Cerro Armazones

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Cerro Armazones
Eagle Eyes over Armazones.jpg
Aerial view of the Cerro Armazones
Highest point
Elevation3,046 m (9,993 ft)
Coordinates24°35′21″S 70°11′32″W / 24.58917°S 70.19222°W / -24.58917; -70.19222Coordinates: 24°35′21″S 70°11′32″W / 24.58917°S 70.19222°W / -24.58917; -70.19222
Geography
Cerro Armazones is located in Chile
Cerro Armazones
Cerro Armazones
Location in Chile
LocationAntofagasta Region, Chile
Parent rangeCordillera Vicuña Mackenna

Cerro Armazones is a mountain located in the Sierra Vicuña Mackenna of the Chilean Coast Range, approximately 130 km (81 mi) south-east of Antofagasta in the Antofagasta Region, Chile. Before construction started on the European Extremely Large Telescope, the summit was a horizontal control point with an elevation of 3,064 metres (10,052 ft).[1] The new elevation is 3,046 m (9,993 ft).[2] It is located in a privileged zone for optical astronomy because it has 89% cloudless nights a year.[3] It currently hosts the 1.5 m (5 ft) Hexapod-Telescope and other telescopes at the Cerro Armazones Observatory.

On 26 April 2010, the European Southern Observatory Council selected Cerro Armazones as the site for the planned Extremely Large Telescope, and construction began in June 2014.[4][5]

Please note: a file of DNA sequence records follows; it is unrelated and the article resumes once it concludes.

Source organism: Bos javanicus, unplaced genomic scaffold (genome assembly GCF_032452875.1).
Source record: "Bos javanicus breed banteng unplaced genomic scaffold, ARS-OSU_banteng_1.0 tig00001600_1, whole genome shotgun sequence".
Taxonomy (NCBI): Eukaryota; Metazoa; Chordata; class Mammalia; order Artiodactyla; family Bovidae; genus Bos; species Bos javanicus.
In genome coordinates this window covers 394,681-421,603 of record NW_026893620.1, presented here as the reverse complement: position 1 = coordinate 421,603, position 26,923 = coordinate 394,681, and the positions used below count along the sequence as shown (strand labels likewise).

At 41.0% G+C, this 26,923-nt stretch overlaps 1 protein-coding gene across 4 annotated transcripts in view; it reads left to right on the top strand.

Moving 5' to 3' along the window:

Gallery[edit]

References[edit]

  1. ^ Joint Operations Graphic (JPEG) (Map) (1st ed.). 1 : 250,000. 1501. Defence Mapping Agency Topographic Center. 1974. p. Sheet SG 19-2.
  2. ^ "The Extremely Large Telescope". www.eso.org. Retrieved 29 June 2017.
  3. ^ Schöck, M.; Els, S.; Riddle, R.; Skidmore, W.; Travouillon, T.; Blum, R.; Bustos, E.; Chanan, G.; Djorgovski, S. G.; Gillett, P.; Gregory, B.; Nelson, J.; Otárola, A.; Seguel, J.; Vasquez, J.; Walker, A.; Walker, D.; Wang, L. (1 April 2009). "Thirty Meter Telescope Site Testing I: Overview". Publications of the Astronomical Society of the Pacific. 121 (878): 384–395. arXiv:0904.1183. Bibcode:2009PASP..121..384S. doi:10.1086/599287.
  4. ^ "E-ELT Site Chosen". Europe: European Southern Observatory. 26 April 2010. Retrieved 26 April 2010.
  5. ^ "Astronomers to blow top off mountain to make way for world's biggest". The Independent. 2014-06-19. Retrieved 2019-07-28.
  6. ^ "Supermoon beckons in the new year". www.eso.org. Retrieved 8 January 2018.
  7. ^ "Ripples Across the Chilean Sky". ESO Picture of the Week. Retrieved 29 May 2013.

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